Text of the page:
They're Rich, and Protected by Friends in D.C.
It's all legal; after all, he who has the gold,
writes the rules -- but it has a lot of the regular workers at AMR
Corp in a knot. Most of them just, in the past couple days, gave up
large parts of their future earnings to ensure the airline's
viability -- and they just found out.
There's a special trust fund set aside, untouchable by the
bankruptcy court and creditors, and it holds the millions that
AMR's top executives -- nearly four dozen of them, including CEO
Don Carty (pictured) -- will get as part of their
Revelation came too late for union votes...
The unions voted Monday and Tuesday. The trust was revealed in
an attachment to the company's annual report, filed with the SEC on
Tuesday -- too late to affect the unions' votes. Union negotiators,
under nondisclosure agreements, knew, at the last minute;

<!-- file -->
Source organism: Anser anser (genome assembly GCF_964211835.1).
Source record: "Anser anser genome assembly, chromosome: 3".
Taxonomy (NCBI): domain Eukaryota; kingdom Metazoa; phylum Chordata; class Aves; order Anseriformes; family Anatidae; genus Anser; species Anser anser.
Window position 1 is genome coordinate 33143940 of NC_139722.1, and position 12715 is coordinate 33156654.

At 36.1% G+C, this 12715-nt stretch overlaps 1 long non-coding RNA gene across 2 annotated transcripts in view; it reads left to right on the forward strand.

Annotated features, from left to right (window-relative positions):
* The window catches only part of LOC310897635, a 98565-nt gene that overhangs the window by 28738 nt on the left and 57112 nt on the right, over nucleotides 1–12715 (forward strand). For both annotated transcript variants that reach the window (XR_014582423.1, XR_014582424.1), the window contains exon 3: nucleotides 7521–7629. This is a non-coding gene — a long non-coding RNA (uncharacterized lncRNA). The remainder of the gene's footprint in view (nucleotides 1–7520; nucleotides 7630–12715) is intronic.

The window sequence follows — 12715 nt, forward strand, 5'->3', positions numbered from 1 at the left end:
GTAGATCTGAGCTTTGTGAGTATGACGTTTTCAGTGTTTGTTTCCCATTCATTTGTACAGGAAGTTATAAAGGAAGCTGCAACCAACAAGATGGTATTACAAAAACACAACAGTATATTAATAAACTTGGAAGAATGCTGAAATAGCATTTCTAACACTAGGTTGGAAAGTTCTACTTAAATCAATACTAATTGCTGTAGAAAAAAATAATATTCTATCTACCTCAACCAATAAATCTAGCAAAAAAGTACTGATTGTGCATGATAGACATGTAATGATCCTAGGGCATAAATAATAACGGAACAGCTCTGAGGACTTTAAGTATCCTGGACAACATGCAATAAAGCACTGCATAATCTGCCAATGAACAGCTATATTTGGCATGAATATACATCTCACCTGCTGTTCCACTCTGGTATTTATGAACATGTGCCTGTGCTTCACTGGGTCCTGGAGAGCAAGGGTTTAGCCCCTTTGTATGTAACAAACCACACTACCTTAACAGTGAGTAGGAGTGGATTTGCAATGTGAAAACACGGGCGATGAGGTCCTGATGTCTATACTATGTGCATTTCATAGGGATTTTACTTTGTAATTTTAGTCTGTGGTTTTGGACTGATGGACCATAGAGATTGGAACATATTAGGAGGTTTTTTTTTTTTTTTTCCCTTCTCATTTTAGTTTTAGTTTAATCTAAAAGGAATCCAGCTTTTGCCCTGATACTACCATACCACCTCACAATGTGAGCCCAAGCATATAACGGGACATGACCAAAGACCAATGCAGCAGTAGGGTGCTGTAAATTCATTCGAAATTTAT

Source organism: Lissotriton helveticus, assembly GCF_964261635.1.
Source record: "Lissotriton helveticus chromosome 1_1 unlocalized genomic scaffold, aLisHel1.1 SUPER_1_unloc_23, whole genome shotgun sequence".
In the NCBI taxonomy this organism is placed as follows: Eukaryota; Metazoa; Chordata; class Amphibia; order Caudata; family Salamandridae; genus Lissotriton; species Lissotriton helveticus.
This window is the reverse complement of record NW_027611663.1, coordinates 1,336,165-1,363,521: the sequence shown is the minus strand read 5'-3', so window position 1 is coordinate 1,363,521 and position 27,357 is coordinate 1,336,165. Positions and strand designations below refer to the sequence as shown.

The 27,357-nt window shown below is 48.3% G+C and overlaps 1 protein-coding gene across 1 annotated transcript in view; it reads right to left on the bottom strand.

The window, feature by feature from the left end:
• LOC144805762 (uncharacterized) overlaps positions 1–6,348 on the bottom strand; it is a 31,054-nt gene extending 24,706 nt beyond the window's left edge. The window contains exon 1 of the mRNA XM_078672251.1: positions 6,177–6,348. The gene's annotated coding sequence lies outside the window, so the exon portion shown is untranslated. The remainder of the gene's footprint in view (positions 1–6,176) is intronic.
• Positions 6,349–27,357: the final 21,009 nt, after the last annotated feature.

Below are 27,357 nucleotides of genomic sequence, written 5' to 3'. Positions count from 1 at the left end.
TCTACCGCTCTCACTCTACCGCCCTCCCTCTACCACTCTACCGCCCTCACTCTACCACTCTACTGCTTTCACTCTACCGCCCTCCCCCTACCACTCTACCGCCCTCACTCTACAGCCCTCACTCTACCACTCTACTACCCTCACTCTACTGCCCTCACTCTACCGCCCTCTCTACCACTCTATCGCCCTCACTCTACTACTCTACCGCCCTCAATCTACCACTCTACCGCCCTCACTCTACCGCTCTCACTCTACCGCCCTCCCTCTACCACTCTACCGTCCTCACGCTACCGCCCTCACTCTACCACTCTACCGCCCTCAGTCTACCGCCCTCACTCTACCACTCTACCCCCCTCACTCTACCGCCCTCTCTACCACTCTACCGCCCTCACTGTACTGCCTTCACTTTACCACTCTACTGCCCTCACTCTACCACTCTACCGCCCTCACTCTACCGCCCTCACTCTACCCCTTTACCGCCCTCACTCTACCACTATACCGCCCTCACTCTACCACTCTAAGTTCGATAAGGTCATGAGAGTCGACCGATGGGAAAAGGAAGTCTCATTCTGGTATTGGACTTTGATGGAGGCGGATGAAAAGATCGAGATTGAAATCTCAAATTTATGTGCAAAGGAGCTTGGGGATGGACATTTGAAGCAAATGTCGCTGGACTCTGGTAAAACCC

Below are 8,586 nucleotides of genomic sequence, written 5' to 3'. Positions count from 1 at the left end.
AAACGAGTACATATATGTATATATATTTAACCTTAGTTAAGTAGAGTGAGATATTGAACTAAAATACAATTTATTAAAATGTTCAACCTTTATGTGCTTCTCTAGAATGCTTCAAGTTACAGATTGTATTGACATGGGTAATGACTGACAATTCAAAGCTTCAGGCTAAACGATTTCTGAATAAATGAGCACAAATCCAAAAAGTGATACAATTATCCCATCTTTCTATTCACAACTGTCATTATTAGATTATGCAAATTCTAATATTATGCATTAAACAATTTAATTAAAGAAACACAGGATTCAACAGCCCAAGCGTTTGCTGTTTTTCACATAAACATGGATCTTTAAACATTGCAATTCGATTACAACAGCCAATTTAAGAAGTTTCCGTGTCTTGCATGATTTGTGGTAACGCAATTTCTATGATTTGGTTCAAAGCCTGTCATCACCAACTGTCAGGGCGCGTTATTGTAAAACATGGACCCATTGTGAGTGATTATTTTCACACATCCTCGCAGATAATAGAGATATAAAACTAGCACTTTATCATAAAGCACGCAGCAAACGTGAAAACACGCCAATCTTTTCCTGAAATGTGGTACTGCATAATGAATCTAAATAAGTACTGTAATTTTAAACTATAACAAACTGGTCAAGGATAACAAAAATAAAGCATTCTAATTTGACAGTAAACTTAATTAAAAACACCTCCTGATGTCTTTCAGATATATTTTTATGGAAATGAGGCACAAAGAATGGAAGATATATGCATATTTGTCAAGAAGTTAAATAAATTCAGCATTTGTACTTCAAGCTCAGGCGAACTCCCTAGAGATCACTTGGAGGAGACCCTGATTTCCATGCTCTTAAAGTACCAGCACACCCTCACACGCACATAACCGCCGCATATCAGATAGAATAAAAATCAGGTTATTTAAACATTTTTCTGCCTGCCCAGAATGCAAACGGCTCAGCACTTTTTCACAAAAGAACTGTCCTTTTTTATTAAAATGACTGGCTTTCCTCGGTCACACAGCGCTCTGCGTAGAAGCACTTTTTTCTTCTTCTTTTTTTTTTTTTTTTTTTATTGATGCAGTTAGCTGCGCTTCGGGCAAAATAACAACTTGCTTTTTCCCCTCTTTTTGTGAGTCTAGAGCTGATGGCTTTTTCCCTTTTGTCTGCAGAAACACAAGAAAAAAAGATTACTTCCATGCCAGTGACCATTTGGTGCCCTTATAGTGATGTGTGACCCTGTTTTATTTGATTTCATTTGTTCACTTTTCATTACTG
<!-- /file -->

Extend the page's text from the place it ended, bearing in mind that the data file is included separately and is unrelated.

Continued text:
but they couldn't say anything.
The filing reveals that the trust was created on
October 14 -- six months ago. Its language says its monies,
"...shall not be subject to the claims of the creditors of the
Corporation in a bankruptcy or other insolvency proceeding under
Federal or state law."
[If that sounds to you like a taking of assets, to protect them
from creditors, that's what it sounds like, to a lot of other
people, too. It's legal, though -- the IRS got paid, and that's all
Congress cares about, when writing special rules for special
The fund is minded by Wachovia Bank of North Carolina, which
also takes care of the executive pension program.
Fool me once, shame on you...
Now we know; the unions know; and you
The next time an airline board member asks for deep concessions
from labor, nobody's going to trust him. That's bad news for
everybody who isn't squirreling away money this way.
But... it doesn't matter to the AMR execs -- they're
covered, even as they ride the airline to its doom, on the backs of